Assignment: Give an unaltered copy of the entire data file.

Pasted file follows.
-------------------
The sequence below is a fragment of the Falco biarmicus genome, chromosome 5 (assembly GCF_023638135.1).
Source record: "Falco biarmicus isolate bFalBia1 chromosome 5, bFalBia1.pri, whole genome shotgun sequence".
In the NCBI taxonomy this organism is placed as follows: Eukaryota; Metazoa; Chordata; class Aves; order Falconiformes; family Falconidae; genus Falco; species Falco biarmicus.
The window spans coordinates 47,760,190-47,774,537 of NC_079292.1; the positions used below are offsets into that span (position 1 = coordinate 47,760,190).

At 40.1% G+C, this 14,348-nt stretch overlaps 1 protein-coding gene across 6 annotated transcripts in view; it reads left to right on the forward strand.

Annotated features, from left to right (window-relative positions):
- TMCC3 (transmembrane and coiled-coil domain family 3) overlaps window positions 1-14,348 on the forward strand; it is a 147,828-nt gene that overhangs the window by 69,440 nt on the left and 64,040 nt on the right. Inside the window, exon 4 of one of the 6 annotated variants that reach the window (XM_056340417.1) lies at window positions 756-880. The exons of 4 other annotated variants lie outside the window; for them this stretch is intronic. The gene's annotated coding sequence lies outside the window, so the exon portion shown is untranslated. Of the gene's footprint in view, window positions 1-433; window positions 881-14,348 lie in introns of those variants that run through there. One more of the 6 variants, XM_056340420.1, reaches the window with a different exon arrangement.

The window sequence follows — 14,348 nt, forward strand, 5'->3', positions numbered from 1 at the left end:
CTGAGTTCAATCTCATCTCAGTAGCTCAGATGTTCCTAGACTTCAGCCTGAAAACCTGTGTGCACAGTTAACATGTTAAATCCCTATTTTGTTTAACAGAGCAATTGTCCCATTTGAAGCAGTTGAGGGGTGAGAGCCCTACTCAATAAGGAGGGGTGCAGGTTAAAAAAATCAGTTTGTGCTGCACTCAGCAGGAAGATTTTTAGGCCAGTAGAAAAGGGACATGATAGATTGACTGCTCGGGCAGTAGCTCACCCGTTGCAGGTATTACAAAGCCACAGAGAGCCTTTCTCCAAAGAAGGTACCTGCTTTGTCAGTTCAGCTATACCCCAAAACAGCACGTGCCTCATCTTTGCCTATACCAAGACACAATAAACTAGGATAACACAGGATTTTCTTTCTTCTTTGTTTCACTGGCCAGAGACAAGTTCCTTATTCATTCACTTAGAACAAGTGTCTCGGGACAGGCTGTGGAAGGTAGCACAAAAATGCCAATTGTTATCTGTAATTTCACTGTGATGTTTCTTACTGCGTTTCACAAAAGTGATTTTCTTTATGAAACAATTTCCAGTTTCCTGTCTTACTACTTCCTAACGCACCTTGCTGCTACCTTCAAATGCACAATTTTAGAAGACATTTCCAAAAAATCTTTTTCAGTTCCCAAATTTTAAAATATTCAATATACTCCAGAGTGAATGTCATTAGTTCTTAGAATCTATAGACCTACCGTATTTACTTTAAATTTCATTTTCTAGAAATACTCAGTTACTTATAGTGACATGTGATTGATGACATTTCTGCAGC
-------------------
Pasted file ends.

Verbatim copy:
The sequence below is a fragment of the Falco biarmicus genome, chromosome 5 (assembly GCF_023638135.1).
Source record: "Falco biarmicus isolate bFalBia1 chromosome 5, bFalBia1.pri, whole genome shotgun sequence".
In the NCBI taxonomy this organism is placed as follows: Eukaryota; Metazoa; Chordata; class Aves; order Falconiformes; family Falconidae; genus Falco; species Falco biarmicus.
The window spans coordinates 47,760,190-47,774,537 of NC_079292.1; the positions used below are offsets into that span (position 1 = coordinate 47,760,190).

At 40.1% G+C, this 14,348-nt stretch overlaps 1 protein-coding gene across 6 annotated transcripts in view; it reads left to right on the forward strand.

Annotated features, from left to right (window-relative positions):
- TMCC3 (transmembrane and coiled-coil domain family 3) overlaps window positions 1-14,348 on the forward strand; it is a 147,828-nt gene that overhangs the window by 69,440 nt on the left and 64,040 nt on the right. Inside the window, exon 4 of one of the 6 annotated variants that reach the window (XM_056340417.1) lies at window positions 756-880. The exons of 4 other annotated variants lie outside the window; for them this stretch is intronic. The gene's annotated coding sequence lies outside the window, so the exon portion shown is untranslated. Of the gene's footprint in view, window positions 1-433; window positions 881-14,348 lie in introns of those variants that run through there. One more of the 6 variants, XM_056340420.1, reaches the window with a different exon arrangement.

The window sequence follows — 14,348 nt, forward strand, 5'->3', positions numbered from 1 at the left end:
CTGAGTTCAATCTCATCTCAGTAGCTCAGATGTTCCTAGACTTCAGCCTGAAAACCTGTGTGCACAGTTAACATGTTAAATCCCTATTTTGTTTAACAGAGCAATTGTCCCATTTGAAGCAGTTGAGGGGTGAGAGCCCTACTCAATAAGGAGGGGTGCAGGTTAAAAAAATCAGTTTGTGCTGCACTCAGCAGGAAGATTTTTAGGCCAGTAGAAAAGGGACATGATAGATTGACTGCTCGGGCAGTAGCTCACCCGTTGCAGGTATTACAAAGCCACAGAGAGCCTTTCTCCAAAGAAGGTACCTGCTTTGTCAGTTCAGCTATACCCCAAAACAGCACGTGCCTCATCTTTGCCTATACCAAGACACAATAAACTAGGATAACACAGGATTTTCTTTCTTCTTTGTTTCACTGGCCAGAGACAAGTTCCTTATTCATTCACTTAGAACAAGTGTCTCGGGACAGGCTGTGGAAGGTAGCACAAAAATGCCAATTGTTATCTGTAATTTCACTGTGATGTTTCTTACTGCGTTTCACAAAAGTGATTTTCTTTATGAAACAATTTCCAGTTTCCTGTCTTACTACTTCCTAACGCACCTTGCTGCTACCTTCAAATGCACAATTTTAGAAGACATTTCCAAAAAATCTTTTTCAGTTCCCAAATTTTAAAATATTCAATATACTCCAGAGTGAATGTCATTAGTTCTTAGAATCTATAGACCTACCGTATTTACTTTAAATTTCATTTTCTAGAAATACTCAGTTACTTATAGTGACATGTGATTGATGACATTTCTGCAGC